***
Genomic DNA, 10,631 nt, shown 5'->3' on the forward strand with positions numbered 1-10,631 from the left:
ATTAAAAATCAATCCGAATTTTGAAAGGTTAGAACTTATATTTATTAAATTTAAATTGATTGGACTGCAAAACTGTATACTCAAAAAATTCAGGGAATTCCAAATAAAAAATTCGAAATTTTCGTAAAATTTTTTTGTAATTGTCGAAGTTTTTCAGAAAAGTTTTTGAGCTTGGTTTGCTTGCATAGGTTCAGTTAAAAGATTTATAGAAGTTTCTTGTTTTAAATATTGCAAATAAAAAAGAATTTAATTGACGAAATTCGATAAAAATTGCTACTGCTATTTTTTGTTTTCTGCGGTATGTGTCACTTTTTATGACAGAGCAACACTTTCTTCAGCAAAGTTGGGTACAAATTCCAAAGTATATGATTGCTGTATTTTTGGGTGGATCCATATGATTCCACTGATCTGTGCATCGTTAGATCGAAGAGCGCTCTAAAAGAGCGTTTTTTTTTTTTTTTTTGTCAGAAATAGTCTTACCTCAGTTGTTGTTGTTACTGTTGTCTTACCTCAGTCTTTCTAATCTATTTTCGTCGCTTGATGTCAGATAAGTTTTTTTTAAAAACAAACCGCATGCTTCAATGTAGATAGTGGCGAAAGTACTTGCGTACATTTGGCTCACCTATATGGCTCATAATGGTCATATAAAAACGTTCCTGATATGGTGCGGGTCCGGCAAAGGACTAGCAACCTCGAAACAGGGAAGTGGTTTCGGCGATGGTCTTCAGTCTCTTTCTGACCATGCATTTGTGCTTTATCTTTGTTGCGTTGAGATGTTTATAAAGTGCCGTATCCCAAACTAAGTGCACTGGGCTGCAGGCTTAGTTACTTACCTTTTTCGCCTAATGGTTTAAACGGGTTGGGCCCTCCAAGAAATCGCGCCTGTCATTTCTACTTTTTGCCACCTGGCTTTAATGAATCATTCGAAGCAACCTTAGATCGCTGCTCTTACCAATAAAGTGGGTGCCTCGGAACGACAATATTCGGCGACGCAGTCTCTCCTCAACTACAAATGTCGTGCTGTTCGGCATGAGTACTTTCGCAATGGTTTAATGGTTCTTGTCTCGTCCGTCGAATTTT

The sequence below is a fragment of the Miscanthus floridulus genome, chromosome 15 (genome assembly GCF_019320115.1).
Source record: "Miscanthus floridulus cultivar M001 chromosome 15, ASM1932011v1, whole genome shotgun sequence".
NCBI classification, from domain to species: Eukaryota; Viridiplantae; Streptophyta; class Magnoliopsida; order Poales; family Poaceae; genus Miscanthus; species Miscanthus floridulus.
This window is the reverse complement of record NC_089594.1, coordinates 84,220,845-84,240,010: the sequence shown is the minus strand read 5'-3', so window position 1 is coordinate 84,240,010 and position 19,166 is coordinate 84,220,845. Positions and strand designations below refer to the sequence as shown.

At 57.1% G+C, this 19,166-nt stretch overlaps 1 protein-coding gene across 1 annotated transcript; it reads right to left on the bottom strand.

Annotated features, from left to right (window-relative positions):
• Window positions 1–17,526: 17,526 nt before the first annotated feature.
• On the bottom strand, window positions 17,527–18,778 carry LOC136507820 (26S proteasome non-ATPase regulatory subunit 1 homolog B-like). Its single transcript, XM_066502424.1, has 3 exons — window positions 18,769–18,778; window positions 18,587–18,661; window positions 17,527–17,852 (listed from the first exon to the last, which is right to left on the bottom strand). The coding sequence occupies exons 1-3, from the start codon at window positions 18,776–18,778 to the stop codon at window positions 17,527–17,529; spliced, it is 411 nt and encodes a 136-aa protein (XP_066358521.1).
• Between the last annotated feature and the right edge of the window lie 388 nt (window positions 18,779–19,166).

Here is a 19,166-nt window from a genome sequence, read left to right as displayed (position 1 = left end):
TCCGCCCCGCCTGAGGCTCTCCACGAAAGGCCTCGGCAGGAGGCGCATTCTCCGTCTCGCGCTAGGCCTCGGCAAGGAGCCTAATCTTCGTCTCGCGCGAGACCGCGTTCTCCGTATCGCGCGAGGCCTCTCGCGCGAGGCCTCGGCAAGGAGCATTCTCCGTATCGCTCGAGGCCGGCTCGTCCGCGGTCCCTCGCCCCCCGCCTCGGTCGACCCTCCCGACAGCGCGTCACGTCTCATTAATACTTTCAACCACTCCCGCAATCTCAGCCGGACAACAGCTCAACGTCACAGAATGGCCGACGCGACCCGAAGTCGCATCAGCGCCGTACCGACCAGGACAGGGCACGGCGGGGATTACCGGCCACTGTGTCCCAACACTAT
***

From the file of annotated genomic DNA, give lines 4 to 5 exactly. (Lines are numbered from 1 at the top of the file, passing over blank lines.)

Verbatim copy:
Source record: "Miscanthus floridulus cultivar M001 chromosome 15, ASM1932011v1, whole genome shotgun sequence".
NCBI classification, from domain to species: Eukaryota; Viridiplantae; Streptophyta; class Magnoliopsida; order Poales; family Poaceae; genus Miscanthus; species Miscanthus floridulus.